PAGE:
• 13. 5 . Review the code as follows that is contained in the trans_commit.php file in the $HOME/public_html directory. <?php $conn = oci_connect("phphol", "welcome", "//localhost/orcl"); // PHP function to get a formatted date $d = date('j:M:y H:i:s'); // Insert the date into mytable $s = oci_parse($conn, "insert into mytable values (to_date('" . $d . "', 'DD:MON:YY HH24:MI:SS'))"); // Insert & commits $r = oci_execute($s); // The rollback does nothing: the data has already been committed oci_rollback($conn); echo "Data was committedn"; ?> This script differs from trans1.php in that there is no OCI_DEFAULT when the data is inserted. This means the new data is commited by the oci_execute() call. 6 . From your Web browser, enter the following URL to display the output: http://localhost/~phphol/trans_commit.php The data is now committed. 7 . From your SQL*Plus session, enter the following commands to select any rows from the mytable table: select to_char(col1, 'DD-MON-YY HH:MI:SS') time from mytable; If you reloaded the PHP script more than once, a row from each execution is inserted. 14 of 38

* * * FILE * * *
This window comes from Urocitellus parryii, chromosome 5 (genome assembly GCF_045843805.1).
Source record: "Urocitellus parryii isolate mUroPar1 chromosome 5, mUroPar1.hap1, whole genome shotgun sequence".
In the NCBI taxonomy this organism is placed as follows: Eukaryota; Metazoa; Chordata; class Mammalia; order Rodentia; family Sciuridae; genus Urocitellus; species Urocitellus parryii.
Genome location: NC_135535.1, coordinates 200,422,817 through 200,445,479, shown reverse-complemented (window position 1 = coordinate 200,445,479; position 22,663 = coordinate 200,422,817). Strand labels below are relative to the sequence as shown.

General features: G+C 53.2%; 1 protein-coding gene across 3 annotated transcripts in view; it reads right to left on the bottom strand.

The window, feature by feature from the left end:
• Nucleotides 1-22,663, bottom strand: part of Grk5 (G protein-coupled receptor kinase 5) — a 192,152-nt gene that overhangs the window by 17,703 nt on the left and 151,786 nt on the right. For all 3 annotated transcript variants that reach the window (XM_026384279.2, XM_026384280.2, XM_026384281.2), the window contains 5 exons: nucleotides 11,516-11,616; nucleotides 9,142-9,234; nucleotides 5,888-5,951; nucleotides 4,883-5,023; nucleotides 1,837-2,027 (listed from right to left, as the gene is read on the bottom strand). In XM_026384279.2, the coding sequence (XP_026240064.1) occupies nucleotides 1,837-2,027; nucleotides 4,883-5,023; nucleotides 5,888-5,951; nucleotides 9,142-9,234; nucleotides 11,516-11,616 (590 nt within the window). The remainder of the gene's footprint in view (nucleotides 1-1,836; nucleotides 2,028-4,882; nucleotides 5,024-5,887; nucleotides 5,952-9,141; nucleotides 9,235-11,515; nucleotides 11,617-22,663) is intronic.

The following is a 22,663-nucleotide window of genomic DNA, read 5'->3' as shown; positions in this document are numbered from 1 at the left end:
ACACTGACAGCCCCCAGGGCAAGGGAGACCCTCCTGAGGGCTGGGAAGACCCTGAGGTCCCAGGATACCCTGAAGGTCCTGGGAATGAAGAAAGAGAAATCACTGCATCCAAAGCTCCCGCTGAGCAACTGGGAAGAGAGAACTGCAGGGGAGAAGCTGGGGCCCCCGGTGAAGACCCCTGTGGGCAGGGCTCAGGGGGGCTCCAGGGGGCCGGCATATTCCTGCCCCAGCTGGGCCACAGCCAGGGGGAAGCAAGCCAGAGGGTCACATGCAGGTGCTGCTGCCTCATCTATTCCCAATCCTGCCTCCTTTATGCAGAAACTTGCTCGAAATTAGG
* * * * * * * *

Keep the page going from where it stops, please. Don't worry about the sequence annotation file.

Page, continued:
• 14. 8 . You can compare the performance difference between committing each row individually versus at the end of the transaction. To test the difference, review the code as follows that is contained in the trans_time_commit.php file in the $HOME/public_html directory. This commits on each insert. <?php function do_insert($conn) { $stmt = "insert into mytable values (to_date('01-JAN-08 10:20:35', 'DD:MON:YY HH24:MI:SS'))"; $s = oci_parse($conn, $stmt); $r = oci_execute($s); // automatically commit } function do_row_check($conn) { $stid = oci_parse($conn, "select count(*) c from mytable"); oci_execute($stid); oci_fetch_all($stid, $res); echo "Number of rows: ", $res['C'][0], "<br>"; } function do_delete($conn) { $stmt = "delete from mytable"; $s = oci_parse($conn, $stmt); $r = oci_execute($s); } // Program starts here $c = oci_connect("phphol", "welcome", "//localhost/orcl"); $starttime = microtime(TRUE); for ($i = 0; $i < 10000; $i++) { do_insert($c); } $endtime = microtime(TRUE) - $starttime; echo "Time was ".round($endtime,3)." seconds<br>"; do_row_check($c); // Check insert done do_delete($c); // cleanup committed rows ?> Run this several times and see how long it takes to insert the 10,000 rows. 9 . Now run the trans_time_explicit.php script. The only difference in this script is that in the do_insert() function OCI_DEFAULT has been added so it doesn't automatically commit, and an explicit commit has been added after the insertion loop: ... function do_insert($conn) { 15 of 38